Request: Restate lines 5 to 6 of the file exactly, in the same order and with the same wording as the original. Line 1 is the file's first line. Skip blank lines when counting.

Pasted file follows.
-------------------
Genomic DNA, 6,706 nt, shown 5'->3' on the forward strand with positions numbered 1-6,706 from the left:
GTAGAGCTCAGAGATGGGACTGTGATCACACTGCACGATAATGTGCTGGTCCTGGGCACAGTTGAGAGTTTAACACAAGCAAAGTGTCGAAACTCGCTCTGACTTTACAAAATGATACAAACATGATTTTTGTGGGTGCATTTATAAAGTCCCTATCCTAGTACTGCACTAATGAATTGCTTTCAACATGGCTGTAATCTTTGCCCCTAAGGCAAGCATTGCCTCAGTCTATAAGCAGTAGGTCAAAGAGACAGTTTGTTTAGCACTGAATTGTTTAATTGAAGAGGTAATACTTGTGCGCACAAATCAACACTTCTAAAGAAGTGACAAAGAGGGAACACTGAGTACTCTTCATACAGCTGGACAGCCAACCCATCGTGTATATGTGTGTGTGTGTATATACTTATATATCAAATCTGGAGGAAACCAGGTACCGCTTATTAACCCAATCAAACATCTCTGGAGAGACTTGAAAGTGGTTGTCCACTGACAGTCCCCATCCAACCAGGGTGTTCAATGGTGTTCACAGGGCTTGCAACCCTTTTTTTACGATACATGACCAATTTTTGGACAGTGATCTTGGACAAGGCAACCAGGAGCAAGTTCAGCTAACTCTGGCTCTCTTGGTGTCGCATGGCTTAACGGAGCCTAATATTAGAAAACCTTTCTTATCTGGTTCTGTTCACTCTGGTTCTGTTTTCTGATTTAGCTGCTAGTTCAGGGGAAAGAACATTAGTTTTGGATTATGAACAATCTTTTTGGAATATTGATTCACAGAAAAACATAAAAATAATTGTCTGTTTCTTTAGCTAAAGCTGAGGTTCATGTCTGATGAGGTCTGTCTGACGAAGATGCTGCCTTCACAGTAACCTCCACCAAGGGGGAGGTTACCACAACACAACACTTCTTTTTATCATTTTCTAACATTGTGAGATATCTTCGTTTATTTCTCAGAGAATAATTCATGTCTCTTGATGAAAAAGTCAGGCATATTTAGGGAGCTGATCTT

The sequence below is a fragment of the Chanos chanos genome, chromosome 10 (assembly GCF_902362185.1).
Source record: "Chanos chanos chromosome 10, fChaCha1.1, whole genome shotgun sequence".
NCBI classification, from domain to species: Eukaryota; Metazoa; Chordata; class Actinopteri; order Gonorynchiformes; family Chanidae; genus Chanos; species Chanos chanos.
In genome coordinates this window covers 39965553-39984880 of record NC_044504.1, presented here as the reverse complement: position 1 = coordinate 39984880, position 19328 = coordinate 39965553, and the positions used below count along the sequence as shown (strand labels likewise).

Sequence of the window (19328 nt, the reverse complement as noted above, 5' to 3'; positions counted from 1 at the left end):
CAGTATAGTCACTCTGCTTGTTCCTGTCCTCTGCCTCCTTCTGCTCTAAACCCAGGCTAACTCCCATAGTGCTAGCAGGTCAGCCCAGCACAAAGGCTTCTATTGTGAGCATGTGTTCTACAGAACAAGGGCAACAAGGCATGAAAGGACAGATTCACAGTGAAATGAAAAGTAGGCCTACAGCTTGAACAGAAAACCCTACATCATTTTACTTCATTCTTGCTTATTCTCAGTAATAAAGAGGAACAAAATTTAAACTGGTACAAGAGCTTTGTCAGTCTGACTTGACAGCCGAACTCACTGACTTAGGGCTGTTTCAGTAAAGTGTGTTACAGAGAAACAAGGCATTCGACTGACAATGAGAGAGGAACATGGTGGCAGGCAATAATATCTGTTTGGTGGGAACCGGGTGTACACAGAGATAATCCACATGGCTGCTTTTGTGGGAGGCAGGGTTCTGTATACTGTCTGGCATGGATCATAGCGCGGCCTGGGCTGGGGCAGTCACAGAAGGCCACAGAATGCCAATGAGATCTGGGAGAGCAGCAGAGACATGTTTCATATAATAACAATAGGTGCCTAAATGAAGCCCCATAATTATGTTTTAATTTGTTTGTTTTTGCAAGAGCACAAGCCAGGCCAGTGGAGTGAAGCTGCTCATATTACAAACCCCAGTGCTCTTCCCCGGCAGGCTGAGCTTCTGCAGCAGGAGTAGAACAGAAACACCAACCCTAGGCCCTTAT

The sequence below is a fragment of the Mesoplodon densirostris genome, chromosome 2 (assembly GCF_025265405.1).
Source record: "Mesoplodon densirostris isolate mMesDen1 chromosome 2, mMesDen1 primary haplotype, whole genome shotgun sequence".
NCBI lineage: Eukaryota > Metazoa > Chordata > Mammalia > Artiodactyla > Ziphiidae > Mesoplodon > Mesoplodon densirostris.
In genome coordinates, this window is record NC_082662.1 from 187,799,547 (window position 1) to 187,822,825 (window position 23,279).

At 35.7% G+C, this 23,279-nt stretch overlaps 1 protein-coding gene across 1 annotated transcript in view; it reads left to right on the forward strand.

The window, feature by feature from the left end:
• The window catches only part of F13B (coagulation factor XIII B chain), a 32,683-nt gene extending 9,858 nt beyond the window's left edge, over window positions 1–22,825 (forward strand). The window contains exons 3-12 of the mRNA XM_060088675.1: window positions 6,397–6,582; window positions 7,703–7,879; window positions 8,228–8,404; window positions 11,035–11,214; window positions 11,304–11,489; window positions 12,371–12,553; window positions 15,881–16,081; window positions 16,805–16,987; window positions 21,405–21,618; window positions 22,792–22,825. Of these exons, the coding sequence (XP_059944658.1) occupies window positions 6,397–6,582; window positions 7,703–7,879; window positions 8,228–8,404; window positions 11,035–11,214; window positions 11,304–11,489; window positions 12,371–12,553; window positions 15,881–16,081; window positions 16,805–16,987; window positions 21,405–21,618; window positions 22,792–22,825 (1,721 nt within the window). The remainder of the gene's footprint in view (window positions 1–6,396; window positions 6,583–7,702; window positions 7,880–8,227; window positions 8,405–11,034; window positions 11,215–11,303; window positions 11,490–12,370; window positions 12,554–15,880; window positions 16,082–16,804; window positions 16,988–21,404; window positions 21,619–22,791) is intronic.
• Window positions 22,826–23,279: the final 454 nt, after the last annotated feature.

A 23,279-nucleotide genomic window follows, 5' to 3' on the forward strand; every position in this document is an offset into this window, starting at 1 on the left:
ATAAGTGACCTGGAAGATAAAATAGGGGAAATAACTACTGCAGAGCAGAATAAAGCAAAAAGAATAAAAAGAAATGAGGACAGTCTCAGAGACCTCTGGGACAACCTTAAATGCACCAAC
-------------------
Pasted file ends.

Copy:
NCBI classification, from domain to species: Eukaryota; Metazoa; Chordata; class Actinopteri; order Gonorynchiformes; family Chanidae; genus Chanos; species Chanos chanos.
In genome coordinates this window covers 39965553-39984880 of record NC_044504.1, presented here as the reverse complement: position 1 = coordinate 39984880, position 19328 = coordinate 39965553, and the positions used below count along the sequence as shown (strand labels likewise).